I was not quoting him, and i am far from being negative towards the oxalic/clycerin treatment. On the contrary. I just cant stand the way certain people handle any criticism and questions towards it. That doesnt mean they generally do a bad job at helping to develop a new treatment.
Youll be there too as soon as synthetics stop to work, which they will eventually if you assume the situation here develops similar to Europe. Then the mite levels that the bees can withstand will become lower over time as the mites seem to be becoming more virulent. That will pretty much mean that heaps of hives die over winter despite being "properly" treated like every other year. Also the influence of pesticides towards the tolerance towards mites is something that is just starting to be examined.
That said i consider myself to be far from an expert and no need to bow before me. Im just very interested in everything beekeeping related! What I know from whatever source ill happyly share.
Ill try to elaborate here: again take everything with a grain of salt there certainly are people out there that know waaaaay more than me !!!
What i personally consider the most important tool for Varroa Management is regular checking of mite levels either via alcohol wash or sticky board. Randy Oliver advertises the alcohol wash method even though he is managing thousands of hives. So he mast have found a way for him to do it fairly quickly...
Just waiting for any signs with the brood pattern or deformed wings will mean by the time you see somethings wrong it will already be (too) late...
I personally would advise meshed bottom boards with sticky boards underneath (they actually dont have to be sticky, a piece of corflute will do a fine job). That will let you very quickly assess the mite situation in any apiary within minutes. However it may require building new bottom boards. I personally think that open bottom boards are beneficial for standard langstroth hives anyway (and top insulation!). You dont need to worry that the bees will be too cold in winter, they'll even survive temeratures up to -15C just fine. And in summer you have better ventilation and less bearding (in my limited experience) Also you can keep entrances reasonably small even during smouldering hot days and wont have to worry about ventilation which helps against robbery. Also (and that is unproven but I would assume it would be this way) with an open bottom board you might "persuade" a hive even in warmer tempered regions to stop rearing brood for a few weeks during winter which would be a huge benefit to get rid of a lot of mites.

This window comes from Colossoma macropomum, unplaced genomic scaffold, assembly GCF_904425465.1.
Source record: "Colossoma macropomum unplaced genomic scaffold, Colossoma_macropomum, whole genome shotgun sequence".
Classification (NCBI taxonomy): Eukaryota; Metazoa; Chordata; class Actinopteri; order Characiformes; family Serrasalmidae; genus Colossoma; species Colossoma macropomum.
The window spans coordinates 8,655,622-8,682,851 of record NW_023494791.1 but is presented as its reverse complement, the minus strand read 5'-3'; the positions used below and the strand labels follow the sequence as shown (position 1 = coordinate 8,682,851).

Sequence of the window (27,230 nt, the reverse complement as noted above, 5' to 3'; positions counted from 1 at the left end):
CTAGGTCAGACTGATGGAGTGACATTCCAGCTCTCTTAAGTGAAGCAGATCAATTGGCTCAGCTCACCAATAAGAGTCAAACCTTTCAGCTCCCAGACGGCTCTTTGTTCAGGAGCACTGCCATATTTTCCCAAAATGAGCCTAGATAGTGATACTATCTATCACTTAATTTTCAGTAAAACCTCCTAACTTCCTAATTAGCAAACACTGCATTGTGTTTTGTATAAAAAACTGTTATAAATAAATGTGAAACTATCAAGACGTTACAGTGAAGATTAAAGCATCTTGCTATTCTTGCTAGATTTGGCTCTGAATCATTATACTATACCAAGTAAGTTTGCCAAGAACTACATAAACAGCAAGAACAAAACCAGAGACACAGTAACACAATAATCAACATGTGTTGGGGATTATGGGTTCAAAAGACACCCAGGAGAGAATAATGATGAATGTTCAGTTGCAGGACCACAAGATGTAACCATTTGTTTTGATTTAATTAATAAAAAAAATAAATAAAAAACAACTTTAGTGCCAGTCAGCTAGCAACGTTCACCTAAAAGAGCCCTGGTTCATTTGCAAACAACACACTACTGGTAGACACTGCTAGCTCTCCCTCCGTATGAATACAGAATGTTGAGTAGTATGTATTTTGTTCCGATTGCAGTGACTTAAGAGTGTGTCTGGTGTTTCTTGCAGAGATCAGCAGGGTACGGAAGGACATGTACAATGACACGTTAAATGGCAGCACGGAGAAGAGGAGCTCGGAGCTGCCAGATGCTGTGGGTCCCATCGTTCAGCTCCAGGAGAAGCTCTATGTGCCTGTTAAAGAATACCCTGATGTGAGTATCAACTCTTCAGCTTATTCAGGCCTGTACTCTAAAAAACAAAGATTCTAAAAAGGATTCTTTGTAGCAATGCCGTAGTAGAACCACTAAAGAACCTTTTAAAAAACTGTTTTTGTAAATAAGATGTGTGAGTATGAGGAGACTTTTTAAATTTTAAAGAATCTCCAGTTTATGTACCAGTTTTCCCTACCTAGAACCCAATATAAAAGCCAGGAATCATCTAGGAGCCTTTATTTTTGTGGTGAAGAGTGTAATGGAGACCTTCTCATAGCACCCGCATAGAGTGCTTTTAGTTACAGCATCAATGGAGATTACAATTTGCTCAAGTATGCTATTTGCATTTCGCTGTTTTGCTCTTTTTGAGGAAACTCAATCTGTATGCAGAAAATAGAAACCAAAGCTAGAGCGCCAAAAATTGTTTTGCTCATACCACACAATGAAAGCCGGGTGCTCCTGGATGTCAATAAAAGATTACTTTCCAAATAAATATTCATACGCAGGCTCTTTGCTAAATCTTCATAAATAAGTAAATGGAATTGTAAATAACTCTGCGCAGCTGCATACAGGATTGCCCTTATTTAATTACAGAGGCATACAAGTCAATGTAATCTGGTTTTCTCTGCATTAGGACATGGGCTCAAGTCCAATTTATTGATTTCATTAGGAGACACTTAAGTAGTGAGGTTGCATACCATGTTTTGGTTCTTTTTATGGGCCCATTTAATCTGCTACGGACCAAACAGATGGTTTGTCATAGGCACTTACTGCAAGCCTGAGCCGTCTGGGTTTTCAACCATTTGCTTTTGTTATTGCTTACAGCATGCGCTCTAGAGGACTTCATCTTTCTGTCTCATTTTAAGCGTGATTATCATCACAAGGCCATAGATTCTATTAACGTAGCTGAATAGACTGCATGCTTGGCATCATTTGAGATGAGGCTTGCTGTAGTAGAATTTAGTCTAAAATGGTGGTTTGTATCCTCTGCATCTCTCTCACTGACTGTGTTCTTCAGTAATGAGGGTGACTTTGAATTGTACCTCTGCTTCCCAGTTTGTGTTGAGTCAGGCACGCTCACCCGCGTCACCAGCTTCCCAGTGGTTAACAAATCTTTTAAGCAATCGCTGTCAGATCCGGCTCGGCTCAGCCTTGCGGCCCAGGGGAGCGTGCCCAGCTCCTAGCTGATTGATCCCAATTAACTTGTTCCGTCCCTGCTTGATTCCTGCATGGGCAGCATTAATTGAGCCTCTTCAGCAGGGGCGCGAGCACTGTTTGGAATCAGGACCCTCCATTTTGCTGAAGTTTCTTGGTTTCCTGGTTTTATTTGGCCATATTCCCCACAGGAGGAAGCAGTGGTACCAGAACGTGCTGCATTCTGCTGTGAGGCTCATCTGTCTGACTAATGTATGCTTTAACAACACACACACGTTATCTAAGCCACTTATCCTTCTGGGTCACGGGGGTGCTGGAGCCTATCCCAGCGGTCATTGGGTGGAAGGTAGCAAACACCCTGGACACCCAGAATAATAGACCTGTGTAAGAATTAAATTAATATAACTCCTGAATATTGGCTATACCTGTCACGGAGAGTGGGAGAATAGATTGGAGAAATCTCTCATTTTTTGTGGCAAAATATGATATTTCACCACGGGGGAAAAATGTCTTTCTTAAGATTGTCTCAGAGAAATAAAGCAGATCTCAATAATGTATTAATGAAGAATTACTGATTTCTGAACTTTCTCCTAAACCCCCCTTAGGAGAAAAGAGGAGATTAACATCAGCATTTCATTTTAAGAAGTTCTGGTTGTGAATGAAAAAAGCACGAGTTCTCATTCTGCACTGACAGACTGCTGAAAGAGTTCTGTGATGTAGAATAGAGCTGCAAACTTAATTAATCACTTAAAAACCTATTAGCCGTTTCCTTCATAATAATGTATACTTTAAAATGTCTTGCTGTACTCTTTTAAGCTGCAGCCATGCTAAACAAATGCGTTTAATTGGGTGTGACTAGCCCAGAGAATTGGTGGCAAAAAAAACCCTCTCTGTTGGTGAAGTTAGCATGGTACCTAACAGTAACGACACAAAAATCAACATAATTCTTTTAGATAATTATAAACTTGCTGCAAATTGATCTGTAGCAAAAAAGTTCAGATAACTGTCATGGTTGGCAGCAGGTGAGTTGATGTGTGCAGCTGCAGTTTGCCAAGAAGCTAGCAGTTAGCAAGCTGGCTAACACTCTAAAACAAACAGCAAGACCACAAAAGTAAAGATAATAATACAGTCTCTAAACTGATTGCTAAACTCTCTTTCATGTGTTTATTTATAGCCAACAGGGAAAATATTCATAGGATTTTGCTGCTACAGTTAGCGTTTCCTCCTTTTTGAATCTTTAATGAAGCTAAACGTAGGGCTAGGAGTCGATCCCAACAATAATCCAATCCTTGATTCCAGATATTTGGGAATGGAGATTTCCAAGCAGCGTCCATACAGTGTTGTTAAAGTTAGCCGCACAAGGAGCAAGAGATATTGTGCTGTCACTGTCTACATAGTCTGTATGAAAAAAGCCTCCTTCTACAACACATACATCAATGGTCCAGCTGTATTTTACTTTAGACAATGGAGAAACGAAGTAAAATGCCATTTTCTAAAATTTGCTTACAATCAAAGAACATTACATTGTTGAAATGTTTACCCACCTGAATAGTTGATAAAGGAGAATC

Also with sticky boards (and mite washs) you actually dont have to count the mites... Depending of the time of the year and the stat of the hives all you need to know is if there are none/very few/too many or waaaay to many mites in there.
What i learned doing regular mite checks is that although an apiary can have quite low infestation levels there will always be outliers with heavier infestations and that in late autumn mite levels can suddenly increase again seemingly out of nowhere...
Both Formic Acid and Oxalic Acid would be suitable and are widely used in Europe.
lets start with FA:
Huge advantage of FA is that it will even kill mites INSIDE capped cells if the dosage is right.
Generally FA is a very tough treatment to any hive, expect all open brood to die. Also the dosage (ov FA vapour inside the hive) must reach a certain level (so it is efficient enough, but not much higher (or it will kill/harm the hive). Sadly the amount of evaporation of FA is dependent on the temperature and humidity. You cant use it if its too cold or too hot...
I have used the Nassenheider and while i think its a very good product for hobbyists i dont think its suitable for commercials. Just too fiddly and too much work involved. (did you know you should check the amount that has evaporated within the first 24 hours? those small wicks apparently have quite a high deviation.
MAQS seem to work very well (even in lower temperatures) and would probably be suitable for commercials, but at a fairly high price. By the way i certainly wouldnt put them into any hive with the honey supers on.
What the Germans did in the early days of FA treatment is to dribble a small amount of it onto a cleaning sponge and put that on the frames (kind of like a homebrew maq) the FA will evaporate fairly quickly though and youll have to do multiple "shock treatments" Again probably too labour intense.
Now towards Oxalic Acid (OA)
scientifially as far as i know it is still unknown how OA kills mites, however it is believed that mites walking over tiny OA crystals evenly spread inside a hive will kill them. BUT it will only kill phoretic mites.